Date published: 
31 July 2020
Media type: 
Transcript
Audience: 
General public

ALLISON LANGDON:

Deputy Chief Medical Officer, Professor Michael Kidd, joins us again. Good morning to you. I tell you what, it hit us all hard, those numbers yesterday, didn't they?

PROFESSOR MICHAEL KIDD:

Absolutely. I think as each of us saw the numbers come up on our TV screens our hearts fell and we thought, oh no. What we've been seeing over the past few days, of course the numbers have been going up and down quite dramatically, but we are seeing a continuing upward trend in the numbers and that is obviously very concerning. As a consequence, of course, the Victorian government has expanded the restrictions which they've had in place.

KARL STEFANOVIC:

I'll get on to what we need to be prepared for today in just a second, but I wanted to raise this with you if I can. Emergency physician, Dr Stephen Parnis, was on our program a little earlier. He sent this Tweet out yesterday when the figures came through. He said: surveying today's state of the emergency department with colleagues, when today's COVID-19 Vic numbers filtered through – 700. There was silence, slumped shoulders, a few watery eyes. Back to work. I mean, it kind of says everything, doesn't it?

PROFESSOR MICHAEL KIDD:

Absolutely does. And you know, Karl, my thanks to all my colleagues and peers out there, particularly those in Melbourne at the moment, for the absolutely outstanding work they are doing. As you say, you look, you see the numbers, you go, yep, accommodate that, and, then get back to work looking after the people who need our care.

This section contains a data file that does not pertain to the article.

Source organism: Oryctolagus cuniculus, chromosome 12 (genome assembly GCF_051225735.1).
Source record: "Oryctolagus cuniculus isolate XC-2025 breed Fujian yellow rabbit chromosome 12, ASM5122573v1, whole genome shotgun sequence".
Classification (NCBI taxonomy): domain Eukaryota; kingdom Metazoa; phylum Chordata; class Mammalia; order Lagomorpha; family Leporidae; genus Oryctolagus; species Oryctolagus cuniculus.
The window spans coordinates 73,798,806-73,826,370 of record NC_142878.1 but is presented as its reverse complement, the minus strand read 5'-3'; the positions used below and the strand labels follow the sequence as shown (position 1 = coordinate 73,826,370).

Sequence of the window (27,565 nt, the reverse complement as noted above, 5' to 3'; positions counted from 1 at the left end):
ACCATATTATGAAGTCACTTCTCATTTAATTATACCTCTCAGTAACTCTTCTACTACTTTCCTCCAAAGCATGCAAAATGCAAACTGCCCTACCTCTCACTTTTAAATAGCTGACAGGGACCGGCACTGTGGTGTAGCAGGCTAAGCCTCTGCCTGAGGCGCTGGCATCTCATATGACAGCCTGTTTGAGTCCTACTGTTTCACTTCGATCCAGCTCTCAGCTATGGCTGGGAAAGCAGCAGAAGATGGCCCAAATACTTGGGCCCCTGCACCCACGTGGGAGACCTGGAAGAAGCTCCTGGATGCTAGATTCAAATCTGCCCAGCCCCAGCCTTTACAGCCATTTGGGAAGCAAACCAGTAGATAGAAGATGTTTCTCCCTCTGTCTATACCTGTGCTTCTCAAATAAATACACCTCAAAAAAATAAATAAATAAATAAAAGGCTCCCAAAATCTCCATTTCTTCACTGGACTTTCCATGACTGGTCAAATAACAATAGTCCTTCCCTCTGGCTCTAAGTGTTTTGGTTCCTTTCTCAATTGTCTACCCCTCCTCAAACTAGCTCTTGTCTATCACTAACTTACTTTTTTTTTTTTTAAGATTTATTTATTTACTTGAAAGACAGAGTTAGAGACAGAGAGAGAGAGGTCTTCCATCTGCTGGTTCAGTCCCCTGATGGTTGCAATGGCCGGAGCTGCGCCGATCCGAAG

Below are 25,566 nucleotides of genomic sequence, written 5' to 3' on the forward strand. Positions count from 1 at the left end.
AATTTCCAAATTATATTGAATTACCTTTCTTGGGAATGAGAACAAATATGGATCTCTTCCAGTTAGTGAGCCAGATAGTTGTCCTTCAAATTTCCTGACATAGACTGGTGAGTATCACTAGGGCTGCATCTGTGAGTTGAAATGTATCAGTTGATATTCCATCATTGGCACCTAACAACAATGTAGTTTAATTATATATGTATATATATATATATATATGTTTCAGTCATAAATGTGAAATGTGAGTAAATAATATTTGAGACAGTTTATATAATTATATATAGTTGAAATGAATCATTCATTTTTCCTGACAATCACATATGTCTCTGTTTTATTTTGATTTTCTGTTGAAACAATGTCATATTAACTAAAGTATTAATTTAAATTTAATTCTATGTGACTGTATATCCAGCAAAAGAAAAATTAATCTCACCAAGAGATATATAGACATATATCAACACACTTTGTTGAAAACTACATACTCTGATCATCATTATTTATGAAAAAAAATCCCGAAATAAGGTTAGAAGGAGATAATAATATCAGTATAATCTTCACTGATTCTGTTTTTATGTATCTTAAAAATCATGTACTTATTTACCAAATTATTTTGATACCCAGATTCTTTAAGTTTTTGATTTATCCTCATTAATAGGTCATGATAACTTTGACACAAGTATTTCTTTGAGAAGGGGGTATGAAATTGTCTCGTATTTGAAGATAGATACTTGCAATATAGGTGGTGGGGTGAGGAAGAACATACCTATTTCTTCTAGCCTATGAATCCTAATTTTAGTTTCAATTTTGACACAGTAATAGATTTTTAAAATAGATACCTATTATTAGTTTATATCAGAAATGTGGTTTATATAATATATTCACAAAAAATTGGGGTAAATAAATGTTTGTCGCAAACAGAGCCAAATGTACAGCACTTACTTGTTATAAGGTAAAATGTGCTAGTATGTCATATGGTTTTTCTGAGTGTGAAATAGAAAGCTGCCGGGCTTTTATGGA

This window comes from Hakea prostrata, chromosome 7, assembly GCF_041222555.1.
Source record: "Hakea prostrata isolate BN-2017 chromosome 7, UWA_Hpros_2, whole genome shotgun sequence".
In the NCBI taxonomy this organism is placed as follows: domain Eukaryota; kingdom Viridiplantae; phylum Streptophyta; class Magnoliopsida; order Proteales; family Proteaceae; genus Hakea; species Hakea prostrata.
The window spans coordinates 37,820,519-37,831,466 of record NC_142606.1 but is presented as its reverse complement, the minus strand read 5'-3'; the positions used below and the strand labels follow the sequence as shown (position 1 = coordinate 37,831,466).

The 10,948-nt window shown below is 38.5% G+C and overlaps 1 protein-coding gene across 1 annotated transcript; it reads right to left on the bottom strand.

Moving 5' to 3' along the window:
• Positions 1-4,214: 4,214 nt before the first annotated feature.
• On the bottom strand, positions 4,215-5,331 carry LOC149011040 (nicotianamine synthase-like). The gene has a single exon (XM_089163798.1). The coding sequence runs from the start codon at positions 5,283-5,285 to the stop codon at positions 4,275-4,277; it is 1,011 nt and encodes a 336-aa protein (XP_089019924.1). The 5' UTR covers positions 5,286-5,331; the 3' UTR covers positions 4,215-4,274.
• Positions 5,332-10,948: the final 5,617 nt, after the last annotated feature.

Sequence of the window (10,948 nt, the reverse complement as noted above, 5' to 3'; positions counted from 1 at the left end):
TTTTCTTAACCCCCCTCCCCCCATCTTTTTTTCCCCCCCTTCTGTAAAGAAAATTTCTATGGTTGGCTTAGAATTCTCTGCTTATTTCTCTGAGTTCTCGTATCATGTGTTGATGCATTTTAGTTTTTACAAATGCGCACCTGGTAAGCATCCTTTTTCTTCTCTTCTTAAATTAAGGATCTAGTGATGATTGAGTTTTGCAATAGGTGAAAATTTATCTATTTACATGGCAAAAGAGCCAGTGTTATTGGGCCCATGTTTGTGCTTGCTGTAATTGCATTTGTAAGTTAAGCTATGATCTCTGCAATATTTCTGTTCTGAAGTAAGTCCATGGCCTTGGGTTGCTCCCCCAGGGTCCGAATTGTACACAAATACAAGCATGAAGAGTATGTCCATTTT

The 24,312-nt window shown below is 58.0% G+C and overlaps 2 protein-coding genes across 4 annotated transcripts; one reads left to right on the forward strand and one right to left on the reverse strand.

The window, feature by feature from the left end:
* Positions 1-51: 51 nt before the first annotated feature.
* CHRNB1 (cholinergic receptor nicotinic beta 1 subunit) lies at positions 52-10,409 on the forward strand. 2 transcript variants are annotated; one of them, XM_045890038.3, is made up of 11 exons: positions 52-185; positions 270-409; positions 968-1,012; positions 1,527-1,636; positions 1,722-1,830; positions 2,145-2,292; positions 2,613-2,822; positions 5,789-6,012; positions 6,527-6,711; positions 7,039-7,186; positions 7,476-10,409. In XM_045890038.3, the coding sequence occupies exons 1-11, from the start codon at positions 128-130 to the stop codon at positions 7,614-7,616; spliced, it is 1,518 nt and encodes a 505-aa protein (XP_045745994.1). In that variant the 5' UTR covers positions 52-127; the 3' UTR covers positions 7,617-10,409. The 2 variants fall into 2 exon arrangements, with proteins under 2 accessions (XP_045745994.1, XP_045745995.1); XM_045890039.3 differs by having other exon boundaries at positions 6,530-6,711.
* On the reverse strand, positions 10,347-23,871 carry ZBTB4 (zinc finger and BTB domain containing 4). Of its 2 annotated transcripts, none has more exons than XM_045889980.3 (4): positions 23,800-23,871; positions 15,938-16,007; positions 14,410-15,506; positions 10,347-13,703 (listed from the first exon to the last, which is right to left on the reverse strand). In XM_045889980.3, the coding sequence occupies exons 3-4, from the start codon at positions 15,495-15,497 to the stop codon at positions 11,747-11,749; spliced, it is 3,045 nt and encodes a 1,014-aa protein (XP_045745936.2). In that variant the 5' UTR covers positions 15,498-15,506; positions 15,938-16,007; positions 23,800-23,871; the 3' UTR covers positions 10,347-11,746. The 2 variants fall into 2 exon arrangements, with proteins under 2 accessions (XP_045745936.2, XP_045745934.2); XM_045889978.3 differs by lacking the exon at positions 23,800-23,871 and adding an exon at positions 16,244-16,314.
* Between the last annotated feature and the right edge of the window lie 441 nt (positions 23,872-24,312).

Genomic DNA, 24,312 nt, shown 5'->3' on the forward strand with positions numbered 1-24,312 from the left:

ALLISON LANGDON:

The fact you just said earlier that the trend, it's going in the wrong way, it is still going up. We're more than halfway into this lockdown now. Why isn't it working? Or more effective?

PROFESSOR MICHAEL KIDD:

Well, of course, it is working in that we're not seeing the numbers go even higher than they have been. And we are only a week into the current requirement that everybody in Melbourne and the Mitchell Shire is wearing a mask every time they're leaving their homes.

We saw yesterday the Premier has introduced additional restrictions in other regional areas across Victoria, and the requirement that everybody in the state is going to have to wear a mask when they're outside of their homes. Clearly, further discussions will be taking place as to what else needs to happen in order to turn around the rise in figures that we're seeing in Victoria.

KARL STEFANOVIC:

Look, if you live in Victoria, I mean, you have to be thinking, we're doing everything we can and what more needs to be done in order to stop it? How do we see lesser numbers or fewer numbers than what we saw yesterday?

PROFESSOR MICHAEL KIDD:

Yes, absolutely. And I know too people in Victoria, a lot of people are feeling incredibly frustrated, a lot of people are feeling very despondent about what's happening. We're very concerned about the mental health and wellbeing of people who are in isolation or lockdown.

As we said before, Karl, please, if you are feeling depressed or anxious, please reach out to Lifeline, Beyond Blue, the other resources which are available to you.

We're also very concerned about people staying at home, doing the right thing, but neglecting other aspects of their own health care. So please, if you do have other health problems make sure you're getting those attended to. Telehealth, of course, is still available with your GP and other health care providers.